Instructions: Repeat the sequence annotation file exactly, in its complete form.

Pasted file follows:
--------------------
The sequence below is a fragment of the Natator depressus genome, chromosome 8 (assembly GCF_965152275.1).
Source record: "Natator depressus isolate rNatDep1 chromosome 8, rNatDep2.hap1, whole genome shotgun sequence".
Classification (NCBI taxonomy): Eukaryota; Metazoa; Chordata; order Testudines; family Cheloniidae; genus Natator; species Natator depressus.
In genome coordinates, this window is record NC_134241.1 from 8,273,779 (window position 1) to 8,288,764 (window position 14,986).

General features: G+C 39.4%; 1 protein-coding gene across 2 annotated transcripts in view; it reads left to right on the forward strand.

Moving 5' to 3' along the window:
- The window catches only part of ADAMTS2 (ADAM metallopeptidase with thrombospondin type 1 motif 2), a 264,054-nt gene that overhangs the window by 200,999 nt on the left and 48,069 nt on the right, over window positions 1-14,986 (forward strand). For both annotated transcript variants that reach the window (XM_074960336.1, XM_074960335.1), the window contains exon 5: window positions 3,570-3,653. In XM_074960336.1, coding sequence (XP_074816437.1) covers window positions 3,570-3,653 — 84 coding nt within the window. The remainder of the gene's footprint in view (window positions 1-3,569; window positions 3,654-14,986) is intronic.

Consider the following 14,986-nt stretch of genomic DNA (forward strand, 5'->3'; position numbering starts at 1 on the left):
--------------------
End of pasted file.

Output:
The sequence below is a fragment of the Natator depressus genome, chromosome 8 (assembly GCF_965152275.1).
Source record: "Natator depressus isolate rNatDep1 chromosome 8, rNatDep2.hap1, whole genome shotgun sequence".
Classification (NCBI taxonomy): Eukaryota; Metazoa; Chordata; order Testudines; family Cheloniidae; genus Natator; species Natator depressus.
In genome coordinates, this window is record NC_134241.1 from 8,273,779 (window position 1) to 8,288,764 (window position 14,986).

General features: G+C 39.4%; 1 protein-coding gene across 2 annotated transcripts in view; it reads left to right on the forward strand.

Moving 5' to 3' along the window:
- The window catches only part of ADAMTS2 (ADAM metallopeptidase with thrombospondin type 1 motif 2), a 264,054-nt gene that overhangs the window by 200,999 nt on the left and 48,069 nt on the right, over window positions 1-14,986 (forward strand). For both annotated transcript variants that reach the window (XM_074960336.1, XM_074960335.1), the window contains exon 5: window positions 3,570-3,653. In XM_074960336.1, coding sequence (XP_074816437.1) covers window positions 3,570-3,653 — 84 coding nt within the window. The remainder of the gene's footprint in view (window positions 1-3,569; window positions 3,654-14,986) is intronic.

Consider the following 14,986-nt stretch of genomic DNA (forward strand, 5'->3'; position numbering starts at 1 on the left):